B. You have the ability to create productions that sound as comfortable in a Berlin club as they do locally! Where do you look towards for inspiration?
I listen to music constantly, especially on bandcamp and various podcasts such as Invite’s Choice and Smoke Machine. I’ll try to go out and listen to music also, I think this is very important and wish I had the time to do it more than I do. With regards to artists I’m in love with Eric Cloutier, Peter Van Hoesen, Luke Hess, Donato Dozzy, XDB, Artefakt, Conforce and Wata Igarashi. B. You’re latest EP “Orchard,” was signed to Belgian label Coincidence Records, as a vinyl only release – same as your other releases.
B. Why have you chosen to release on vinyl when many other artists are turning towards digital releases?
I’ve actually never really had a say in the format my music is released on. I guess I could just say that I have been very lucky that labels such as Nightime Drama, OOC Records/Subwax, Coincidence Records and Counter Pulse have believed in me enough to release my music on vinyl. In saying that I have had about 40 digital releases before releasing on vinyl, it’s nice to finally have something tangible though.
B. You’re about to head overseas for three shows in Europe (two DJ sets and one live). What do you do to prepare for these shows?
I’ve been mixing at home a lot thanks to my friend Matt Lush coming over for mixing sessions. I also spend countless hours sourcing new tunes and sometimes get up at at the crack of dawn listening to new music while my mind is fresh and I have no distractions. With my live set I’ve been playing around with my Dave Smith Tetra4 making new noises and sounds, it’s an incredibly powerful machine that is very compact for traveling.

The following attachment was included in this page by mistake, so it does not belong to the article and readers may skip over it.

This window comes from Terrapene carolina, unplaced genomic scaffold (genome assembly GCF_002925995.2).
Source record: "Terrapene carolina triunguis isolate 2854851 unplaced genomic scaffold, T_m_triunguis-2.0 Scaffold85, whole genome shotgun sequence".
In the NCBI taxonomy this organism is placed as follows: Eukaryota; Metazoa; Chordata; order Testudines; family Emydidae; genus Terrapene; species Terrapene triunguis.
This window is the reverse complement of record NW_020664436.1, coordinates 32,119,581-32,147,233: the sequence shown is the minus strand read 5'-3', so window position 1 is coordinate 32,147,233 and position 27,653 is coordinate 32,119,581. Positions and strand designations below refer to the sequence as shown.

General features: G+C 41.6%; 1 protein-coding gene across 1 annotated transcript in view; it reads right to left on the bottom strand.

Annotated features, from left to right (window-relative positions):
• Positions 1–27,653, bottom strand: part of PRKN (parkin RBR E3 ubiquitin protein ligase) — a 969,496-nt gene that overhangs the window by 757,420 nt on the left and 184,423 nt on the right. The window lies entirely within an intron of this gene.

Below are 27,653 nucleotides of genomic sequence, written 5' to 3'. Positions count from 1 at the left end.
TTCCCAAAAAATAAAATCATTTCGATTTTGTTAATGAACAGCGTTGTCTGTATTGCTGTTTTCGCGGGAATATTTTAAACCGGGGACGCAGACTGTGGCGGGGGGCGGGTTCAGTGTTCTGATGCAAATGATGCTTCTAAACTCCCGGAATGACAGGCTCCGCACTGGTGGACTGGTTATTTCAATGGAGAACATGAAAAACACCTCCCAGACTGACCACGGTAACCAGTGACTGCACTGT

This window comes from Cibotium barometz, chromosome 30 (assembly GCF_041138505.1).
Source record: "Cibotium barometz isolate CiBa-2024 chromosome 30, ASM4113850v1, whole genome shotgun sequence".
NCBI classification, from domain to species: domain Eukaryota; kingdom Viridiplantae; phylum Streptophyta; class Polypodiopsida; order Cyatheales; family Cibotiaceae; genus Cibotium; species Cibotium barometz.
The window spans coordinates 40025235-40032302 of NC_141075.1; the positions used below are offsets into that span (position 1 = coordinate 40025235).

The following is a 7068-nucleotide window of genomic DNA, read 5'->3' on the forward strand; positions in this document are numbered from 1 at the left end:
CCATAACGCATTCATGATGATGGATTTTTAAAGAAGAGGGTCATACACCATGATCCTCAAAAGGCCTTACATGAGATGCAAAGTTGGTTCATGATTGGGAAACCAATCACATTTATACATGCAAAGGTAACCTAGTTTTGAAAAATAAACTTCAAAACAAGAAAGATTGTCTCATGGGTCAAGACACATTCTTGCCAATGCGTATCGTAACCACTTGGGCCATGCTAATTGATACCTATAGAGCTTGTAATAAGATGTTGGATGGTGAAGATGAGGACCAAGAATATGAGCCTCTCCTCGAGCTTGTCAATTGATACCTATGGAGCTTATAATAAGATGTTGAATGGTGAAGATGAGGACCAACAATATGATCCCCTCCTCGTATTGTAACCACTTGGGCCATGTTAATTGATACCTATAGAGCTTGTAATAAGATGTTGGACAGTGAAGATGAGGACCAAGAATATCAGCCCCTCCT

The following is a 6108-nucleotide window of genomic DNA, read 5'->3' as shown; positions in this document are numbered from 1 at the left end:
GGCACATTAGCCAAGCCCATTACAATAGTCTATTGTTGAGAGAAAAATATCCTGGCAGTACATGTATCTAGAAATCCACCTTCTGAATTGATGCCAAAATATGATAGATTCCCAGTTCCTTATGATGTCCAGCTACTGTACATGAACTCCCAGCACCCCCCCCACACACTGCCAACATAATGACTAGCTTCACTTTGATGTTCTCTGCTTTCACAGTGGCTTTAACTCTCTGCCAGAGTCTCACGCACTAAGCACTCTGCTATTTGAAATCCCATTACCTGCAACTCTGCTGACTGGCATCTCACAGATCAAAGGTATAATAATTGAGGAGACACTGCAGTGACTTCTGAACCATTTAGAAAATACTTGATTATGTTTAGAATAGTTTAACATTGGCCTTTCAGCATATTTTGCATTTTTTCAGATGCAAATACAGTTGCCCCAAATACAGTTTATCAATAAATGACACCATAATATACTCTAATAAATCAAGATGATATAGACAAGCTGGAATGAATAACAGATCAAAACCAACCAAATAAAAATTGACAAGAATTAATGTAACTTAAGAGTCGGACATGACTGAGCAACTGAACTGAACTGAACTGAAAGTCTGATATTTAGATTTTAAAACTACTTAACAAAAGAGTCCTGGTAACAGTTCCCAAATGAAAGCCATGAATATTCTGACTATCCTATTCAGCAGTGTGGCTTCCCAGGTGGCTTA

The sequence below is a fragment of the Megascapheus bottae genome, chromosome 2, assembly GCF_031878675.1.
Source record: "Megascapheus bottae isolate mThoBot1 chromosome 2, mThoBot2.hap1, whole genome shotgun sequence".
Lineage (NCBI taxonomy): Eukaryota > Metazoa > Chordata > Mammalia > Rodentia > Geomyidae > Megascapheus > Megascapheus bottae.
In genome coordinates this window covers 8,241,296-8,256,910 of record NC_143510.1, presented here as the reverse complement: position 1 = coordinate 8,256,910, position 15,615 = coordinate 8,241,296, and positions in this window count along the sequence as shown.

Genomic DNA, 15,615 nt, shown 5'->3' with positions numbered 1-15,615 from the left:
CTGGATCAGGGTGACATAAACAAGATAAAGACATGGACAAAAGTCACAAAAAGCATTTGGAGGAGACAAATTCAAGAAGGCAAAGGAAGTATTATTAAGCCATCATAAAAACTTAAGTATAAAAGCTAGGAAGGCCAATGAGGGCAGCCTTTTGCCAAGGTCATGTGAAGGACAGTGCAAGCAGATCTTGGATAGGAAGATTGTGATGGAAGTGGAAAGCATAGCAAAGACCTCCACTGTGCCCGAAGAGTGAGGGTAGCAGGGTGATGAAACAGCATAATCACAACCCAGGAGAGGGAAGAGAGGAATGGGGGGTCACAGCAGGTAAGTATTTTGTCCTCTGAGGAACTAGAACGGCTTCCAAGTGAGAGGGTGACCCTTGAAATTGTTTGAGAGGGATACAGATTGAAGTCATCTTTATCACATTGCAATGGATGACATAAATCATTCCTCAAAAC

B. Having played in clubs around Europe like Berlin’s Tresor, how do you think the Australian techno scene compares?
I think the talent we have in Australia is on an international level. Artists like Magda Bytnerowicz, Annabelle Gasper, Jordan Peters and Matt Lush are as good as any DJ you would see play at Berghain. Unfortunately the club scene in Sydney has been a struggle since the lock out laws. There are still great parties, but they are becoming few and far between and are happening less often. Promoters are working overtime to make their parties a success. In saying that there is a new wave of young promoters coming into the Sydney scene going back to the underground running secret events that would blow your mind. It gives me hope that the passion for electronic music is still alive in Sydney. I also love observing the Melbourne scene from afar and seeing so many great parties happening there too.
B. As an artist from Sydney and co-host of the club night 4our, what do you make of the Sydney lockout laws? You haven’t run a 4our party since the laws came in…
I could go on and on about the lock out laws, it’s all us Sydney siders do. Unfortunately Sydney is becoming a very conservative city, wanting us all in bed early, lights out and music off. 4our haven’t profited from an event in 18 months and we are finding it harder to find venues, but we still do it for the love however. We have had a quiet period but just had a cranken warehouse party a few weeks back and have something very exciting happening in the near future, so stay tuned.
1. What track of yours are you most proud of? The Wind Up – Etui Records
2. What was the first vinyl/CD/tape that you bought? Central Energy One – Peewee Ferris (cd) after my first trip to Central Station Records
3. What was the name of the venue where you had your first gig? The Burdekin Hotel, 16 years ago.
4. What was the first piece of equipment you bought? 2 X Technics 1200 turntables
5. What’s the longest set you’ve played? Harry Klein – Munich – 5 hour set